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Chapter 2

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University of Toronto Scarborough
Michelle Hilscher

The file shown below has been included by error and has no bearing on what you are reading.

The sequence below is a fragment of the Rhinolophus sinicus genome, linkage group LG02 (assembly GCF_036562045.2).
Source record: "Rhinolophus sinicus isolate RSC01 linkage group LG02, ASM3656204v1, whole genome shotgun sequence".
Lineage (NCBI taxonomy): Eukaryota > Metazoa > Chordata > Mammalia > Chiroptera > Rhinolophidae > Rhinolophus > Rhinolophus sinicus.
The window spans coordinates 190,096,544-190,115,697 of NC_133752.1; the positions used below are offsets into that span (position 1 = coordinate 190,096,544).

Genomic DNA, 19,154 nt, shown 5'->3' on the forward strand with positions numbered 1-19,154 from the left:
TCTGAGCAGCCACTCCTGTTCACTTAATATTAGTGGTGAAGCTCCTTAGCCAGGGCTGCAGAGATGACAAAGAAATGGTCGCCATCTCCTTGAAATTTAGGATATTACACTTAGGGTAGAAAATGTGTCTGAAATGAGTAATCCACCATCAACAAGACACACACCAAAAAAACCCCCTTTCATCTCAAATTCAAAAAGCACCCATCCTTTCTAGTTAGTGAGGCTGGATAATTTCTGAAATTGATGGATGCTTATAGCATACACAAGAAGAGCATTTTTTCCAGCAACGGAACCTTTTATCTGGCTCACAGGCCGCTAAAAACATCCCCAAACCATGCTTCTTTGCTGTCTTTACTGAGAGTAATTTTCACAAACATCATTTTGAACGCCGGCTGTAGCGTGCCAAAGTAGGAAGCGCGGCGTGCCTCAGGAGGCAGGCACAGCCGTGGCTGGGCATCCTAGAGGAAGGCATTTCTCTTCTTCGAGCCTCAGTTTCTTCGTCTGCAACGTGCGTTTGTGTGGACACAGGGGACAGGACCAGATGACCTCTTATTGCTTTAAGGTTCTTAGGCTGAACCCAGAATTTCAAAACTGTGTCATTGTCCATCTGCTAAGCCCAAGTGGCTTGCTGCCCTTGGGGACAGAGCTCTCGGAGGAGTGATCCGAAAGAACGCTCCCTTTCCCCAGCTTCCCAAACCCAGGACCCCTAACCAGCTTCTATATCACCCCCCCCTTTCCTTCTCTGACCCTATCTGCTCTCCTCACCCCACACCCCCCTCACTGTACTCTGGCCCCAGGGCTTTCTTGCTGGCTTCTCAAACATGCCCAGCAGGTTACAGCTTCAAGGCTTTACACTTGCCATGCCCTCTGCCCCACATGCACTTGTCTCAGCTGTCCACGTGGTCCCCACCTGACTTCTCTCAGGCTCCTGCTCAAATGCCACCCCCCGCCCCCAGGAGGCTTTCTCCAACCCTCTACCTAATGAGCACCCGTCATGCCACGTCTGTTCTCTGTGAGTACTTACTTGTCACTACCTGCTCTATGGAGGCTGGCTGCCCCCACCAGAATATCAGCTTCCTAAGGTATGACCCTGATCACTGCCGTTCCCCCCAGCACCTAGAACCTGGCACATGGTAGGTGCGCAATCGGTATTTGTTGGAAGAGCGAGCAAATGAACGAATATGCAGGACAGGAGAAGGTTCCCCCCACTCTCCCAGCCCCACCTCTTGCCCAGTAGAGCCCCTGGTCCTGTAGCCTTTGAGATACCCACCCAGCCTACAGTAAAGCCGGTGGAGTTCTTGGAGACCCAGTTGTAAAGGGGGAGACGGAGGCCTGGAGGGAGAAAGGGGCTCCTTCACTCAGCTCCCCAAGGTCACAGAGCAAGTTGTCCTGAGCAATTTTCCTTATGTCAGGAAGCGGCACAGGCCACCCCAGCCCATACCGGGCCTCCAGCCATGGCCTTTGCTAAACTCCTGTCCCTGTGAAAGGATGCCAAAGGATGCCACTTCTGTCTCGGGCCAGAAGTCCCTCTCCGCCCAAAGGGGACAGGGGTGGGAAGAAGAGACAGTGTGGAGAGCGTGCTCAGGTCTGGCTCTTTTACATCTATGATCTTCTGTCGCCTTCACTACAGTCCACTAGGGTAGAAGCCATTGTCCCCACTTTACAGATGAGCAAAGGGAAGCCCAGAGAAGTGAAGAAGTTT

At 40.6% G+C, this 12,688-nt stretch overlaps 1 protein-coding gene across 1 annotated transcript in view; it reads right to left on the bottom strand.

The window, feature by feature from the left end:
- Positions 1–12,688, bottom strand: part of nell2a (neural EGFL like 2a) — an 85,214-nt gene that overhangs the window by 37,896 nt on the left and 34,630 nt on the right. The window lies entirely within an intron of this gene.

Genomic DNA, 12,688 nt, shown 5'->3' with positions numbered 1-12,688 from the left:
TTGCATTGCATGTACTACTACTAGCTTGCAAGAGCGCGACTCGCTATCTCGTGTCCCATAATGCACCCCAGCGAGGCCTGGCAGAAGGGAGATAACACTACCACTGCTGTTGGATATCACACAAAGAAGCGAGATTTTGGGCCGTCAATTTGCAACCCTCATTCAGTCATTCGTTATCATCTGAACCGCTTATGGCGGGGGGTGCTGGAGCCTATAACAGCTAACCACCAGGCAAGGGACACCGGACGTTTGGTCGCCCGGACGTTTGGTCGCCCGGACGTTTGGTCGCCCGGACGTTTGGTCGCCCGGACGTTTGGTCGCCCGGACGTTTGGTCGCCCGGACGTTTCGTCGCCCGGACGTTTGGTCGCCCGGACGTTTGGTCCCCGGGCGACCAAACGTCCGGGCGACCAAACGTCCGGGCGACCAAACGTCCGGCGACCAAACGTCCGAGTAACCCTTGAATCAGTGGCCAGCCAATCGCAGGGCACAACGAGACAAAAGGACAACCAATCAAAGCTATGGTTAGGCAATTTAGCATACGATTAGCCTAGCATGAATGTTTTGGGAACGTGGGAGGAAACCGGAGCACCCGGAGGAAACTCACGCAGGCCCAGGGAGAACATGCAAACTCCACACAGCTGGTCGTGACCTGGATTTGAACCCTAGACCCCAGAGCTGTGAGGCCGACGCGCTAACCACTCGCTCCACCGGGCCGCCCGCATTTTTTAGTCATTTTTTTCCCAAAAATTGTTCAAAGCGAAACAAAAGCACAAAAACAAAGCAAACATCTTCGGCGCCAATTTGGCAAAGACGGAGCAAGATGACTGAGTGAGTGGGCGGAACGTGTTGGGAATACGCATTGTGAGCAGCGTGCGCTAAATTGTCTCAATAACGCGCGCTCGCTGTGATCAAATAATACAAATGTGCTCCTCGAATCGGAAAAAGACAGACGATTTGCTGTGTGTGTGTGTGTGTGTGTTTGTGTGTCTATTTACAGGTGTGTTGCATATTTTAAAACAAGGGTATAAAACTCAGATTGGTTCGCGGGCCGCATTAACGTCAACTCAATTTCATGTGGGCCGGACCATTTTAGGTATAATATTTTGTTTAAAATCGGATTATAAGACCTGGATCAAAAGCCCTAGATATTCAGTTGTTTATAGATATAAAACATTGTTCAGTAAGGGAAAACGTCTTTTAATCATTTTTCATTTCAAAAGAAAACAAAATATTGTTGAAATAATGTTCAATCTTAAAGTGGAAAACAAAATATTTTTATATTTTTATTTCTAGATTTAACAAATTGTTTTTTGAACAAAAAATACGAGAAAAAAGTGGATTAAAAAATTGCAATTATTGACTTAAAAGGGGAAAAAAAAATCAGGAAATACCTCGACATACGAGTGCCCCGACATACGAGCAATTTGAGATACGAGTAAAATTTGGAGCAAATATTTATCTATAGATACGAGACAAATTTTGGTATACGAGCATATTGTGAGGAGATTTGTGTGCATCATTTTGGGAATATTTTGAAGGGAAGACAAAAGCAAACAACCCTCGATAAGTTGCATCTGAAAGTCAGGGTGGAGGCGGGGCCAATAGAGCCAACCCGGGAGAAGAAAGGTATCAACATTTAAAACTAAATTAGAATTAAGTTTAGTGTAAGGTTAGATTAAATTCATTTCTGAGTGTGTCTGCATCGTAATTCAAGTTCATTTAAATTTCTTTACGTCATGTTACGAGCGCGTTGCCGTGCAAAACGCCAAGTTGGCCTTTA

Chapter 2 – Origin and Maintenance of Stereotypes and Prejudice If we can better understand how stereotypes and prejudice originate and are maintained, we will be in a much better position to discover effective ways to reduce or even to try to eliminate the often harmful effects of stereotypes and prejudice. THE FORMATION OF STEREOTYPES Categorization As discussed in chapter 1, stereotyping was once regarded as assign of the moral deficiency of the stereotype, or even as an indicator of repressed unconscious hostility but now cognitive psychologists found that the human brain seems to almost automatically classify or categorize similar objects in the environment. This tendency is pervasive and has been shown in children as young as 6 months old. Why we categorize The reason why we categorize is that humans have a limited capacity cognitive system that cannot simultaneously process all the available information in our social environment. Based on Aristotle’s principle of association, we assume that things that are similar on the basis of one feature or because they occur together will likely have other notable similarities on a number of dimensions. Types of categorization The major ways we first categorize someone is their race, gender, and age and is because these are the most immediate and obvious features of an individual, and because these categories yield much information about useful distinctions in social behaviour between those in different groups – these categories are called basic or primitive. Basic categories are the central points around which stereotypes develop. However, some research suggested that stereotypes are not activated for all stimuli and specifically some research indicated that upon perceiving category words we automatically think of associated stereotypes but when seeing a member we do not. This makes sense if we consider that category labels do not require the perceiver to categorize the object but perceiving a face requires the individual to make a categorization which could fall on any of a number of different salient dimensions such as gender, sex etc. Macrae suggest that the way the person categorizes a picture of an individual depends on the perceiver’s motives, cognitions, and affect. Ingroups and outgroups How you partition people into your ingroup depends on your current, salient motives, fears, goals, and expectations (if I was at work my ingroup might be professors but if I was in a line for a concert, the most salient ingroup may be my fellow fans). This has implications for how I would cognitively process information about a given individual in a particular environment. Taylor and her collegues found that when participants were exposed to a discussion group of African Americans and Caucasians, participants were generally accurate at recalling the race of the person who made a particular comment but were less accurate at specifying the particular individual who made the state and thus, it appears that people tended to perceive and remember the information in terms of race categories, and no in terms of the individual identity. Individuals of an outgorup are perceived to share similar characteristics, motives, and other features but we like to think that our ingroup comprise unique individuals who happen to share only one or two common features. Blair et al found that those who had the same criminal histories received the same sentences but however within each race, those with more “African” features received significantly harsher sentences. The tendency to think in these terms are referred to as outgroup homogeneity and ingroup bias (favouritism). This help us satisfy two main goals: we greatly simplify our social environment and we enhance our self concept by thinking that we do not belong to a homogeneous, cookie-cutter type of group in which all members are similar but rather attribute great individuality and other positive attributes to our ingroup members. In favouring our ingroups, we also tend to put down (attribute negative characteristics) to outgroups. This thinking however is not supported and research indicated that favouring our ingroups does not necessarily mean that we almost must dislike outgroups. In one study, when primed with a word to one’s ingroup, reaction times to positive descriptors were faster and slower for negative descriptors. When presented with outgroup priming words, their reaction times to negative person descriptors was not facilitated and therefore thinking about outgroups does not necessarily lead one to be prone to readily process and accept negative information about that outgroup. It should be notes that it is the case that the more an outgroup is seen as homogeneous, the greater the likelihood for perceivers to use group or stereotype labels to process information about the outgroup and it is this thinking that can infact lead to outgroup derogation and outgroup discrimination. When the ougroup member does something bad, one’s stereotypes of the outgroup will be reinforced. Henderson-King found out that after watching the Black couple argue, participants (white) interacted with the black confederate for a shorter period of time. Even HEARING about an African American committing a crime can lead white to reinforce their stereotypes of African Americans. The dimension on which people are viewed as ingroup or outgroup members does not need to be a meaningful one in order for ingroup and outgroup biases to occur. Groups that have no meaningful basis for their membership, known as minimal groups, would exhibit the same ingroup favouritism found in more meaningful groups. Ingroup favouritism and outgroup negativity tend to be initiated and perpetuated by our motivation to see our groups as special and better than other groups. Two experiments by Sherman et al. suggest that we rather implicitly (without our conscious awareness) remember positive information about our ingroups and negative information about ougroups and this tendency is so pervasive that it becomes automatic. Boldry and Kashy’s research indicate that outgroup homogeneity tends to be strong but that ingroup favouritism is not as universal as we thought and their data suggest that group status moderates the tendency to engage in ingroup favouritism such that low status groups tend to show outgroup favouritism and high status groups showed ingroup favouritism. Social Learning By age 5, children show distinct recognition of and preferences for some groups over others and allport suggestsed that there is a definite link between the prejudiced attitudes of the parents and the development of such attitudes in their children and supported the idea that more authratative parent’s children were more likely to develop prejudiced attitudes. Childhood intergroup contact Research by Wood et al suggests that childhood interracial contact is a good predictor of adult endorsement of outgroup stereotypes and prejudiced attitudes and found that people who had more interracial contact showed the least amount of stereotyping and were less prejudiced. Limitations include no data on age of first interracial contact, questions that make up the index do not specify the nature of contact and questions only assess the potential for contact and not necessarily actual contact. Value transmission in Families Research suggests that racial attitudes gradually develop in the first years of life and learn prejudiced attitudes and stereotypes about others. Because children cannot really comprehend the meaning or impact of these stereotypes and thus cannot internalize these attitudes and thus at the early ages of life, children are essentially parroting the outgroup sentiments of their parents (caught). Research found that there is support for the notion that parents and their adult children are very similar in intergroup attitudes. The biggest factor seemed to be whether the parents exhibited Right-Wing Authoritarianism. Attitudes of adult children how had low-RWA were very similar to those of their parents. Those who viewed their high-RWA (demanding) parents as responsive were much more similar to their parents in terms of attitude compared to those who viewed their high-RWA parents as unresponsive. Influence of stereotypes on cognition in children Research found that majority-group children held more positive attitudes towards their ingroup and more negative ones toward outgroups but minority-group members held more positive views of the majority group than of even their own ingroup. Children from stigmatized groups are aware of stereotypes about their own groups from a very young age and show stereotype threat. Stereotypes and prejudice in the Media We use the media as a tool to help us decide the pervasiveness and acceptability of our beliefs and attitudes. Several studies suggest that the media is often less than objective in reporting the incidence of crimes committed by African Americans relative to other racial groups. 64% of victims of violent crimes identified their attacker as Caucasian and over half of violent crimes are committed by them. Implicit Theories Implicit theories are our own ideas of what personality characteristics seem to ‘go together’ and we also have our own ideas about the nature of personality and these beliefs and heuristics guide one’s processing of social information. Entity theorists believe that one’s personality traits are fixed and cannot be changed while incremental theorists believe that one’s personality traits are flexible and can be changed. Research found that entity theorists compared to incremental theorists, tend to use stereotypes more often in their judgements of outgroups, form more extreme judgements about the outgroup, and attribute stereotyped characteristics to inborn qualities within the outgroup individual. The efficiency of Stereotypes One could argue that making accurate assessments is incredibly important but humans have a strong need to have a predictable, somewhat ordered world and taking the time to accurately assess everything will take too much time and cognitive energy. For most of the population, we hope that stereotypes will at least give us the feeling that we know alot about the target person and isntaed of assuming that our instant impressions of others were fact, we would do well to consider recasting our stereotyped impressions as ‘hunches to be verified’. Macrae et al. found that those who were provided with the stereotype label were able to recall twice as many personality descriptors for the target and to recall more of the paragraph information than those given no stereotype label. They suggest that the stereotype labels enabled participants to devote less attention to forming an impression of the target and more attention to remembering stereotype-associated personality descriptors and the paragraph information in the prose-monitoring task and this suggest that stereotypes do in fact function as energy saving tools. When there is alot of information about a target, we are more likely to use stereotypes in our assessment and when our cognitive task is simple, we are much less likely to rely on stereotypes. Sherman et al indicates that people use stereotypes to guide their memory retrieval about an individual. They found that when an individual’s cognitive capacity was constrained (cognitive load) by the simultaneous cognitive tasks, they were not able to accurately recall the episodic memories (target behaviours), and they relied on stereotypes about the target to help them decide which target behaviours were associated with that target. Thus, when our recall for individuating behavioural information about a person is compromised by a limited cognitive capacity, we tend to rely on stereotypes. HOW AND WHY STEREOTYPES ARE MAINTAINED People are therefore confronted with cognitive dissonance aroused by the thought that one has stereotypes of others that guide one’s social judgements and the thought that one is a good, fair, and rational thinker. It is almost always the cognition of stereotyping that is most amenable to change. We often either do not realize,